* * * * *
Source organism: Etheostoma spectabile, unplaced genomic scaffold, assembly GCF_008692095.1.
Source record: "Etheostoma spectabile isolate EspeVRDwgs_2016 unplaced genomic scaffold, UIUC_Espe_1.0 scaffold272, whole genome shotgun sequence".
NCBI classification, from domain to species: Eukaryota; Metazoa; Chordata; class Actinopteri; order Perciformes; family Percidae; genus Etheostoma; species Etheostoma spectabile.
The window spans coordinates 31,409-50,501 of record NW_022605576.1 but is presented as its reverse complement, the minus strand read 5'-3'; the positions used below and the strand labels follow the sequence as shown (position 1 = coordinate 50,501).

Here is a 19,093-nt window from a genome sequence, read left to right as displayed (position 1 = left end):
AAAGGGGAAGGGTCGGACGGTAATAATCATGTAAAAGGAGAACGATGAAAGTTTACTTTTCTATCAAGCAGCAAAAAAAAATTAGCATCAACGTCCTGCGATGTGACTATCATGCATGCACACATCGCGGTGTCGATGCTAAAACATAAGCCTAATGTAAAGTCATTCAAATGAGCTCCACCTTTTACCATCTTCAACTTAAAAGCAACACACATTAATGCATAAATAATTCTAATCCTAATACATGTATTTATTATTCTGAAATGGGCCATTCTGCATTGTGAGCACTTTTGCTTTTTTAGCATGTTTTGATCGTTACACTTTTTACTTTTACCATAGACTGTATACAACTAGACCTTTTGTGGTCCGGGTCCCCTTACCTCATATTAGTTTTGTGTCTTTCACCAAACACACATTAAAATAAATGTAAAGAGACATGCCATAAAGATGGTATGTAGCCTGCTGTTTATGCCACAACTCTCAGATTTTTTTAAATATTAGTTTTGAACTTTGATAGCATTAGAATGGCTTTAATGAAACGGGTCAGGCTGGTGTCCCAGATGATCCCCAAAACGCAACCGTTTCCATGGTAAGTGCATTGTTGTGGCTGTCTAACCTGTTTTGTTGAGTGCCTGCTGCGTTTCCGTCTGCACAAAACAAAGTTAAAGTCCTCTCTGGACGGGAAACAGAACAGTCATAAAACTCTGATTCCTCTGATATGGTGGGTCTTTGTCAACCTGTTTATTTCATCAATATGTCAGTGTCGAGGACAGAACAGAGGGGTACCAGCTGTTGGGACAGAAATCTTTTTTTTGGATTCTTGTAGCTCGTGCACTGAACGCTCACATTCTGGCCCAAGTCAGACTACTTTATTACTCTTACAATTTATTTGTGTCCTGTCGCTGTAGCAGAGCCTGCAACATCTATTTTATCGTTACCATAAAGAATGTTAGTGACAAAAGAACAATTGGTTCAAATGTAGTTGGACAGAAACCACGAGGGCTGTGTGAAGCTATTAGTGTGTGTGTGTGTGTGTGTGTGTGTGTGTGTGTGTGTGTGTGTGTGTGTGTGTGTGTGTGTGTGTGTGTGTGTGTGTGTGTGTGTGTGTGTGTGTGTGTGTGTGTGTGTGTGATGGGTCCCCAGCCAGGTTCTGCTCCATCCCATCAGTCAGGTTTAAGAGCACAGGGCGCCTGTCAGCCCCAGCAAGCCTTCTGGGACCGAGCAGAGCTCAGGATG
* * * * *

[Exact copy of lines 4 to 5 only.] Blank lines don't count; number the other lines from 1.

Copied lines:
The window spans coordinates 31,409-50,501 of record NW_022605576.1 but is presented as its reverse complement, the minus strand read 5'-3'; the positions used below and the strand labels follow the sequence as shown (position 1 = coordinate 50,501).

Here is a 19,093-nt window from a genome sequence, read left to right as displayed (position 1 = left end):